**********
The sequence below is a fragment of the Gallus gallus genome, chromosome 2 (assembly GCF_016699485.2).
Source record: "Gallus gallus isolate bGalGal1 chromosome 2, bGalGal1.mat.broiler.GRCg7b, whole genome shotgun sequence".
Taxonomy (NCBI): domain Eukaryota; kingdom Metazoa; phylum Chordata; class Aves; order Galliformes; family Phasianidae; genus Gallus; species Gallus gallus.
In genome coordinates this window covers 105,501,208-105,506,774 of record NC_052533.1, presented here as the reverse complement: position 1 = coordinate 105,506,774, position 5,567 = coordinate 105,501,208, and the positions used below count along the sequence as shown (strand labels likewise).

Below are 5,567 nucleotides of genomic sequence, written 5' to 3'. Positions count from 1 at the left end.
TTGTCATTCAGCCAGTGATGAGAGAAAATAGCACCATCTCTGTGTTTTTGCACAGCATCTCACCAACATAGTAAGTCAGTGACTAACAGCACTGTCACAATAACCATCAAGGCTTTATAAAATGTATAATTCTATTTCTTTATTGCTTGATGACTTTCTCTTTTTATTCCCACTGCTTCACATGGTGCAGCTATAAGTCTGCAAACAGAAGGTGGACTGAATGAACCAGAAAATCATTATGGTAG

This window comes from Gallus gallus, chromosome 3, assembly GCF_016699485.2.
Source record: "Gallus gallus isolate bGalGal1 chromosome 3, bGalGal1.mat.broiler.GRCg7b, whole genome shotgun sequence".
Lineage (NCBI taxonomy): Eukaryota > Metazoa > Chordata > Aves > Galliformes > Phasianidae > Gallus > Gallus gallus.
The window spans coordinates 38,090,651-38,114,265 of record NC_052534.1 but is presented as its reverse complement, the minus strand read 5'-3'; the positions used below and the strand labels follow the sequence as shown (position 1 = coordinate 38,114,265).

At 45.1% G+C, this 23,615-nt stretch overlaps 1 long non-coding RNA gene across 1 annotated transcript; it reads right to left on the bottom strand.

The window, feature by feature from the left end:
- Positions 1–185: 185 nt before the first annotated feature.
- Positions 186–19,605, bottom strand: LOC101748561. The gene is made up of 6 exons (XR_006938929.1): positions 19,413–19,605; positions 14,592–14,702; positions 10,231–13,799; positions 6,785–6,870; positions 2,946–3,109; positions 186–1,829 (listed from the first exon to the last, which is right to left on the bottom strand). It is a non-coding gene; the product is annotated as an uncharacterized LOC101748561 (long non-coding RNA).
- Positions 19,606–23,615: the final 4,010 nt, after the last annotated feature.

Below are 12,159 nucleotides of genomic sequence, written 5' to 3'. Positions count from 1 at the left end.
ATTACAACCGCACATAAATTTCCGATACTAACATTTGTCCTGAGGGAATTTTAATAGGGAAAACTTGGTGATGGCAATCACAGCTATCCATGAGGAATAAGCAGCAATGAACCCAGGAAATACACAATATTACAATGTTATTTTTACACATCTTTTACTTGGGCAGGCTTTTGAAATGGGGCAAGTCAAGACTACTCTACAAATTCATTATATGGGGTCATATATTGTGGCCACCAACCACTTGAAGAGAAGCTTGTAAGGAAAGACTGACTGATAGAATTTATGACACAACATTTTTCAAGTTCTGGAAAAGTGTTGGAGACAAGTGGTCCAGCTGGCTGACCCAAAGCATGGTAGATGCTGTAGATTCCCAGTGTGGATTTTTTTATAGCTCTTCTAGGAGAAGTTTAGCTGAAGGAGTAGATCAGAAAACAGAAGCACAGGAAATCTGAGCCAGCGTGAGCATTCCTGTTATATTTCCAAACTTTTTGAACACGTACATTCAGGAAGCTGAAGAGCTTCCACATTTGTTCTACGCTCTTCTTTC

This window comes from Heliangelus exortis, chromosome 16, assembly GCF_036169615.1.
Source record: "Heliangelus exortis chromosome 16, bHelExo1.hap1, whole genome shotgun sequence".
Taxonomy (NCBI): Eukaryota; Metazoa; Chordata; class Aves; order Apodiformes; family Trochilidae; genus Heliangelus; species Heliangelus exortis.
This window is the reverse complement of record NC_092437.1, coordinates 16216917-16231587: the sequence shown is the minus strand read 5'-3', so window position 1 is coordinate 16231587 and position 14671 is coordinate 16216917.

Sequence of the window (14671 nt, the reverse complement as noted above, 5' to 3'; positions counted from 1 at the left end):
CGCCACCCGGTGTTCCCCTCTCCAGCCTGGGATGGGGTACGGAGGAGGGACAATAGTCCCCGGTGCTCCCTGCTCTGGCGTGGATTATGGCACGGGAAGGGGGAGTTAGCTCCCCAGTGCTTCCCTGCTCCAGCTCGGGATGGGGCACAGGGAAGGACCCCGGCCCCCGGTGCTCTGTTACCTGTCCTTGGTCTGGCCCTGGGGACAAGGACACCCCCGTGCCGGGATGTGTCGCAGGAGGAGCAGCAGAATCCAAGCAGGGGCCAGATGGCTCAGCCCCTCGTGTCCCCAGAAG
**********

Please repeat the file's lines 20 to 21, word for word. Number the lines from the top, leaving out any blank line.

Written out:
Taxonomy (NCBI): Eukaryota; Metazoa; Chordata; class Aves; order Apodiformes; family Trochilidae; genus Heliangelus; species Heliangelus exortis.
This window is the reverse complement of record NC_092437.1, coordinates 16216917-16231587: the sequence shown is the minus strand read 5'-3', so window position 1 is coordinate 16231587 and position 14671 is coordinate 16216917.